# What is Short Circuit Evaluation in Python?

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Short circuit evaluation in any programming language — e.g., Python — is the act of avoiding executing parts of a Boolean expression that have no effect on the final result. For example, if you already know that `A` is `False`, you can conclude that `A and XXX` is `False` no matter what the result of subexpression `XXX` is.

## Short Circuit Logical AND

Say, you want to calculate the result of the logical AND expression `A and B` but you already know that `A=False`.

Because of your knowledge of the first part of the expression, you already know the result of the overall expression evaluates to `False` no matter what the second part `B` evaluates to.

So the programming language skips computation of the remaining expression `B` and just returns the result `False`.

Here’s an example for the Python programming language that shows that the second part of the logical expression, i.e., the print function `print('hello world')`, is not evaluated:

```>>> False and print('hello world')
False```

Note: Python allows any object to be used as a Boolean expression because any object implements the implicit `bool()` conversion to a Boolean type.

You can see that if the first part is `False`, Python does not even bothering executing the second part.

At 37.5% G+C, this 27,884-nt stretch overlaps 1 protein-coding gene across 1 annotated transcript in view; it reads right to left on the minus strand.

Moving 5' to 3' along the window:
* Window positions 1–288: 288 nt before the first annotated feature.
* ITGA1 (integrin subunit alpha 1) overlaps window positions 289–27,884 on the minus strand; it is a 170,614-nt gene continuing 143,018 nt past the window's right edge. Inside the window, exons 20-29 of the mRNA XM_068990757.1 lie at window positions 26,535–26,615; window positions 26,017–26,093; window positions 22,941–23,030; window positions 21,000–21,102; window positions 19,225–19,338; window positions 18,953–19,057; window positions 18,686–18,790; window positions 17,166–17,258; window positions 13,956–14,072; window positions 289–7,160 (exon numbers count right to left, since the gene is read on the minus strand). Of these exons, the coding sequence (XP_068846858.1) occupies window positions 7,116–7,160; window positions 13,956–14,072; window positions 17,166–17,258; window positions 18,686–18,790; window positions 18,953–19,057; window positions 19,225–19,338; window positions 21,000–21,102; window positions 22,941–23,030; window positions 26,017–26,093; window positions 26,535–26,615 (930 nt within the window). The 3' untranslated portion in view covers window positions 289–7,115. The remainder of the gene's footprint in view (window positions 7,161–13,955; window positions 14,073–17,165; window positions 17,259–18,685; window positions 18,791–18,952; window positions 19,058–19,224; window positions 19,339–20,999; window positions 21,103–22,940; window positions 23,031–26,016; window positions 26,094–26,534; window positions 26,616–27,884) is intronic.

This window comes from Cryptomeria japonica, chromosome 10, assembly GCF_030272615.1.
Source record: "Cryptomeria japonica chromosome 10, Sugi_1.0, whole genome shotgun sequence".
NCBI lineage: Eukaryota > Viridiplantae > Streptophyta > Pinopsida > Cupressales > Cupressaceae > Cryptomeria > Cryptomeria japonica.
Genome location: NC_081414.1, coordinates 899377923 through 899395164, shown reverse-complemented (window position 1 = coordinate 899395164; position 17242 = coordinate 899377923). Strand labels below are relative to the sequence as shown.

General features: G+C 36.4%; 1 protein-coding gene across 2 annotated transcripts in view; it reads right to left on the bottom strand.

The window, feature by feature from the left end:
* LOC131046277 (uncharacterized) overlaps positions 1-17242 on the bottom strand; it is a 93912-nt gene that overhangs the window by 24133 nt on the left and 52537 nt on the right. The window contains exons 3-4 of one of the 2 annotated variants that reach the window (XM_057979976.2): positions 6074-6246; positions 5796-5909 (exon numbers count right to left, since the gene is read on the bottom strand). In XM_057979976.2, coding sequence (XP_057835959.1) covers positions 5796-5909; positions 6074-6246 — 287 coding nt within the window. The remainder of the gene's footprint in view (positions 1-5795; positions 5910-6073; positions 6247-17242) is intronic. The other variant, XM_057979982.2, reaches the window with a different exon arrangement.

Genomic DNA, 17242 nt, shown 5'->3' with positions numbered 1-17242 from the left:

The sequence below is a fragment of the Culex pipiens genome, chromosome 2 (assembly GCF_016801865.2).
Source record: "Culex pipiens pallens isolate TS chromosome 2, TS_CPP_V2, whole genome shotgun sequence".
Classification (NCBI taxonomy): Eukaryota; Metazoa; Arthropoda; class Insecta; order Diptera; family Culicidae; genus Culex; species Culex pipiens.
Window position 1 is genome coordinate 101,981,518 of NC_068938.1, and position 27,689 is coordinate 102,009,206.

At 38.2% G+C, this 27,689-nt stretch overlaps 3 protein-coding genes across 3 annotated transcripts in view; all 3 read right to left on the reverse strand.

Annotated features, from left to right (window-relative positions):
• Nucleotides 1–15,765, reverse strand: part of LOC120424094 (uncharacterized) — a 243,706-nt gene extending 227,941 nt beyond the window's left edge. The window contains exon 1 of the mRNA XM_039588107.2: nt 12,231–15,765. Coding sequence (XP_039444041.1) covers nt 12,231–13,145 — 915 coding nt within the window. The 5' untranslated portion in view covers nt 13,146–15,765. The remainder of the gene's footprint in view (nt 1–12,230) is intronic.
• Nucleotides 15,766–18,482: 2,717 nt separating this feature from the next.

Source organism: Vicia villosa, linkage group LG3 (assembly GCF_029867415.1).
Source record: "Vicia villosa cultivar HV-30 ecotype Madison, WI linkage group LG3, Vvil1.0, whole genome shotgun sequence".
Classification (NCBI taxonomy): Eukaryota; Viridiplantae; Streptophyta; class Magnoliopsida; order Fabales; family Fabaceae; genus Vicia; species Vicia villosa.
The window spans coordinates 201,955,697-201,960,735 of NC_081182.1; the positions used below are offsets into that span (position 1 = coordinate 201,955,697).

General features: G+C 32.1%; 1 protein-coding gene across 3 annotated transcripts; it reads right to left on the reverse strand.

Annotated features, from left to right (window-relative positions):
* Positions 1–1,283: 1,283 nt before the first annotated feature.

If you had instead chosen a first part that evaluates to `True`, Python executes the second part of the expression which can be seen here:

```>>> True and print('hello world')
hello world```

In fact, Python simply returns the second part without modification if the first part evaluates to `True`.

## Short Circuit Logical OR

Another example is the logical OR expression `A or B` and you already know that `A=True`.

Now, you can simply skip all remaining computations and return `True` right away which is the result of the overall computation.

Here’s an interesting example:

```a = 1 > 0

if a or (1 / 0 == 0):
print('ok')
else:
print('nok')

# Result is 'ok'```

The right-hand side of the expression (`1 / 0 == 0`) is not executed. Due to the short-circuiting, Python does not raise an error message `'... cannot divide by zero ...'`.

If you had switched the logical operands it seems semantically identical. But due to short-circuiting, this leads to an error message!

```a = 1 > 0

if (1 / 0 == 0) or a:
print('ok')
else:
print('nok')```

Output:

```Traceback (most recent call last):
File "C:\Users\...\code.py", line 3, in <module>
if (1 / 0 == 0) or a:
ZeroDivisionError: division by zero```

So, short-circuiting really matters for programming languages such as Python!

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